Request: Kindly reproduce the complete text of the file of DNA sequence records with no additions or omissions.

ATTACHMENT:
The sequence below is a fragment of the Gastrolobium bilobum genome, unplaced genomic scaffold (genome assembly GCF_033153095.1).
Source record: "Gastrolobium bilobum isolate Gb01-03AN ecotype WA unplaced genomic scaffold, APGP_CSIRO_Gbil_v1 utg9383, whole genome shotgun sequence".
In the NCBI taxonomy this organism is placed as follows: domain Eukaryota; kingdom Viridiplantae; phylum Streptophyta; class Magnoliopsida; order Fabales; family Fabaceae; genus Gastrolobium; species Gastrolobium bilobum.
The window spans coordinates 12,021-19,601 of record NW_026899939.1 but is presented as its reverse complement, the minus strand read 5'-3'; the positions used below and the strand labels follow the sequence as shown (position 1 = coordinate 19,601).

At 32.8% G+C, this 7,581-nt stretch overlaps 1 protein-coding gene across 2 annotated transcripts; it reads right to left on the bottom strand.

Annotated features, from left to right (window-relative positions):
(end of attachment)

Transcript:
The sequence below is a fragment of the Gastrolobium bilobum genome, unplaced genomic scaffold (genome assembly GCF_033153095.1).
Source record: "Gastrolobium bilobum isolate Gb01-03AN ecotype WA unplaced genomic scaffold, APGP_CSIRO_Gbil_v1 utg9383, whole genome shotgun sequence".
In the NCBI taxonomy this organism is placed as follows: domain Eukaryota; kingdom Viridiplantae; phylum Streptophyta; class Magnoliopsida; order Fabales; family Fabaceae; genus Gastrolobium; species Gastrolobium bilobum.
The window spans coordinates 12,021-19,601 of record NW_026899939.1 but is presented as its reverse complement, the minus strand read 5'-3'; the positions used below and the strand labels follow the sequence as shown (position 1 = coordinate 19,601).

At 32.8% G+C, this 7,581-nt stretch overlaps 1 protein-coding gene across 2 annotated transcripts; it reads right to left on the bottom strand.

Annotated features, from left to right (window-relative positions):